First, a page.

Lancashire

Preston New Road campaigners to fight fracking decision

Protesters
Image caption Preston New Road Action Group urged the government to reconsider its decision

The decision to allow fracking for shale gas in Lancashire is being challenged by an anti-fracking group.

The government approved plans for horizontal fracking in Little Plumpton, Lancashire, this month in a landmark ruling for the UK's shale gas industry.

The county council rejected Cuadrilla's fracking application but it was overruled by the communities secretary.

Preston New Road Action Group has written to the government saying the decision was unlawful.

The Department for Communities and Local Government (DCLG) said the decision followed "extensive consideration".

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Image caption Cuadrilla chief executive Francis Egan said a legal challenge was "not unexpected"

The group argued the decision was "fundamentally flawed in its misapplication of planning laws and policy" and urged the government to reconsider.

If it refuses, campaigners will consider bringing a statutory legal challenge through the courts.

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Media captionHow fracking will take place in Lancashire

In a statement, the group said: "The dismantling of local democracy to facilitate this industry is a travesty of justice and... troubling on a number of fronts.

"Lancashire said 'no' loudly and clearly and in line with local planning policies, that decision should stand."

Cuadrilla chief executive Francis Egan said a legal challenge was "not unexpected" but the plan was approved after "an extensive public inquiry and lengthy and detailed subsequent consideration by the planning inspector and communities secretary".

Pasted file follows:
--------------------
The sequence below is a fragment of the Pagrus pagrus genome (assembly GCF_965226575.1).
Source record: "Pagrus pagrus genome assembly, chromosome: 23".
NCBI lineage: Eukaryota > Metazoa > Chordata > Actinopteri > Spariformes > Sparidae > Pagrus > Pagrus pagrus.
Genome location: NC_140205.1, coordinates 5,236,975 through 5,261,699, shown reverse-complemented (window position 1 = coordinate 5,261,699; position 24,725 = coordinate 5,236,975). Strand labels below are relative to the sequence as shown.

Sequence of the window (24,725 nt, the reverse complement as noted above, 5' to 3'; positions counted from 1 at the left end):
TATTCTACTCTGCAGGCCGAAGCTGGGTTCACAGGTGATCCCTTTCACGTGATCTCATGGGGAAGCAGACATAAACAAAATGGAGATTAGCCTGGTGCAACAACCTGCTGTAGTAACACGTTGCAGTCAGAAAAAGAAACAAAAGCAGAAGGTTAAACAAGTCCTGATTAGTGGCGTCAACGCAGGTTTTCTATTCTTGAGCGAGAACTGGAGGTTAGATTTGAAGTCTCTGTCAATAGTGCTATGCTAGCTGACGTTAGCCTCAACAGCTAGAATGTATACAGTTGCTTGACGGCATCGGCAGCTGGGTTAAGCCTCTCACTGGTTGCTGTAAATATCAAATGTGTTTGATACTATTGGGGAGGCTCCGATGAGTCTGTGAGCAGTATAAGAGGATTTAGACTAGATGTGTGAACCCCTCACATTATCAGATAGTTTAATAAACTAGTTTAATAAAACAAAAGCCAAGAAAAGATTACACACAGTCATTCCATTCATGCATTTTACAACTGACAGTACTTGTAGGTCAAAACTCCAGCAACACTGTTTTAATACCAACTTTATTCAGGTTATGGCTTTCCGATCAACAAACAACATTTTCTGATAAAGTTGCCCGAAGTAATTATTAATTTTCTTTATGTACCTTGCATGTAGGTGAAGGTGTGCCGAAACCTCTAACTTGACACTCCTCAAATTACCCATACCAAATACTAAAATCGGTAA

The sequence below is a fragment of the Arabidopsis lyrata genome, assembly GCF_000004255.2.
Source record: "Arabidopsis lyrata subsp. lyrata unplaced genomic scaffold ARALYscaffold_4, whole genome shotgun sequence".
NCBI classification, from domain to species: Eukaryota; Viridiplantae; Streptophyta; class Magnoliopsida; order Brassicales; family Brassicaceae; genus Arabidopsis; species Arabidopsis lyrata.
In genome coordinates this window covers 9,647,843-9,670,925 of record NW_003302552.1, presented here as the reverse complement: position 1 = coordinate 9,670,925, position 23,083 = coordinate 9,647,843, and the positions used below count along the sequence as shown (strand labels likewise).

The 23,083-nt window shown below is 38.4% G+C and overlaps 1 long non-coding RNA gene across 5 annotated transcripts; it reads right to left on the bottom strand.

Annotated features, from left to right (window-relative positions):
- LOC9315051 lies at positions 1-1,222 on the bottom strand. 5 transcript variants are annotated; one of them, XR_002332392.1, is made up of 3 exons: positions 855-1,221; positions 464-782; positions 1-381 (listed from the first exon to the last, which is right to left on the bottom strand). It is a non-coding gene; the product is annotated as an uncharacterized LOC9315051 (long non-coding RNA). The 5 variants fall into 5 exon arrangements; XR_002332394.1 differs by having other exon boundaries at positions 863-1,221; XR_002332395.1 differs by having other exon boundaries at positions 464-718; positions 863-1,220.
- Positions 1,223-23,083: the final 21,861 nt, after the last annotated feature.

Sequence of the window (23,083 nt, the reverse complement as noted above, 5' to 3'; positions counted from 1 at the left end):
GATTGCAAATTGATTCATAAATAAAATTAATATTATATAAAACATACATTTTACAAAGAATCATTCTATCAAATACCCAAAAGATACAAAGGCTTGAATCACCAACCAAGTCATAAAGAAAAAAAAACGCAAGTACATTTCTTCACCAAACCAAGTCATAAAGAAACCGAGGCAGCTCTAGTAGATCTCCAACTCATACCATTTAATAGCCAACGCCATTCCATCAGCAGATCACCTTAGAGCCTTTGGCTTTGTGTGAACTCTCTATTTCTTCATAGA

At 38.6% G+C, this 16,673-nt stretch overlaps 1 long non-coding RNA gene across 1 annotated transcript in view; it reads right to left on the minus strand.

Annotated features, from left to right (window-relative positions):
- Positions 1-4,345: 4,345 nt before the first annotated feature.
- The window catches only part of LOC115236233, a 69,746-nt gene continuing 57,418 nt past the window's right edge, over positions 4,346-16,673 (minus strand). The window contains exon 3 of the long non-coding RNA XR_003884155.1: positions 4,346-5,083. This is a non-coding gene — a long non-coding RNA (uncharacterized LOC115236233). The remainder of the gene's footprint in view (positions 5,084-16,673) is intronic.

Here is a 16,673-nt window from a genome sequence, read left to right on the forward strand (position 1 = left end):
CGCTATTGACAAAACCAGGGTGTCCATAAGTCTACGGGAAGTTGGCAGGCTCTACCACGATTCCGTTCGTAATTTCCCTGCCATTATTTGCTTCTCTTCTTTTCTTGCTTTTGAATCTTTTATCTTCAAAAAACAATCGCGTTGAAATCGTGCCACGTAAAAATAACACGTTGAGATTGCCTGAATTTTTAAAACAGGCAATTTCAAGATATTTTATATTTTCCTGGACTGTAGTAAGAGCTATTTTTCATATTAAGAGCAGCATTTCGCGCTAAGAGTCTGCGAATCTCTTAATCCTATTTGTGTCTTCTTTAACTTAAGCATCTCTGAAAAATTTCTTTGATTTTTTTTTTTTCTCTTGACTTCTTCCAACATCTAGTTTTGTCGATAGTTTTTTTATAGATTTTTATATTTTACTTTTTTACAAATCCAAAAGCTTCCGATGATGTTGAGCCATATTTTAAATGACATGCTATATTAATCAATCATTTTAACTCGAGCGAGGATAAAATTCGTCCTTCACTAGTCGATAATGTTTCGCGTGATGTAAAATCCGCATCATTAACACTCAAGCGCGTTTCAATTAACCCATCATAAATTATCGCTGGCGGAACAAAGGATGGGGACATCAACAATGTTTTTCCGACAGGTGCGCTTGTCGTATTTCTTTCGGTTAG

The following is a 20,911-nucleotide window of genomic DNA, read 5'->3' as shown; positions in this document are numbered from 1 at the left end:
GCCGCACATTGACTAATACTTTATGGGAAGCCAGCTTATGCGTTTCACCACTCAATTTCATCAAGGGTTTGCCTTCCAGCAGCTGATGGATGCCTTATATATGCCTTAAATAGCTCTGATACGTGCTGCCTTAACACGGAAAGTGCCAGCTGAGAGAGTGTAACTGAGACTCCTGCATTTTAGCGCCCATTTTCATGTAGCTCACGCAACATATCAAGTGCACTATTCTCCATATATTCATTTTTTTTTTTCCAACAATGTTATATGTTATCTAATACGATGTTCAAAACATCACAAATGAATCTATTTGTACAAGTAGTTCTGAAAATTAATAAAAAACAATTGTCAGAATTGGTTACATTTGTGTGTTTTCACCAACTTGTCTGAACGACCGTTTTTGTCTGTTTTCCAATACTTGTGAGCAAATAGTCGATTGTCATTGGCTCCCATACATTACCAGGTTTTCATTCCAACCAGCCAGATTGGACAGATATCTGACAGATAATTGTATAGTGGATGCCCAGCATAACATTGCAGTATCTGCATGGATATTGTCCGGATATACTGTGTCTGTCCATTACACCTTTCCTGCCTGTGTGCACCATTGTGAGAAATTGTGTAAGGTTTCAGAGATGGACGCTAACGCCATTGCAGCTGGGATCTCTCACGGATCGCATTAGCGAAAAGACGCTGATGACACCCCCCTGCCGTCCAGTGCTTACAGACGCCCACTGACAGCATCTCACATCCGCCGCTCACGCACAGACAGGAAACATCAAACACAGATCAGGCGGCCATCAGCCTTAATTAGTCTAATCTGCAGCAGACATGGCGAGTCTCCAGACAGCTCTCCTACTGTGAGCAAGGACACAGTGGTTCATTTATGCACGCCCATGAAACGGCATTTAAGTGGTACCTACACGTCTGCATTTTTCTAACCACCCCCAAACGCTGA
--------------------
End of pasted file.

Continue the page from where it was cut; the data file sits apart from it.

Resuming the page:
He added: "We are confident all due processes have been followed and DCLG can and will demonstrate this as necessary."

Image caption The Little Plumpton site at Preston New Road is situated between Blackpool and Preston

Communities Secretary Savid Javid previously said the shale gas industry would support thousands of jobs and reduce the UK's reliance on energy imports.

The DCLG said in a statement: "The decision followed extensive consideration of all the evidence, including an independent planning inspector's report and evidence submitted during a two week public inquiry."

It is not the first time fracking has been approved since a ban was lifted in 2012.

It is however the first to involve horizontal drilling, which is seen as more productive than vertical drilling.

In May, North Yorkshire County Council approved an application by Third Energy to vertically extract shale gas at a site near Kirby Misperton in Ryedale.

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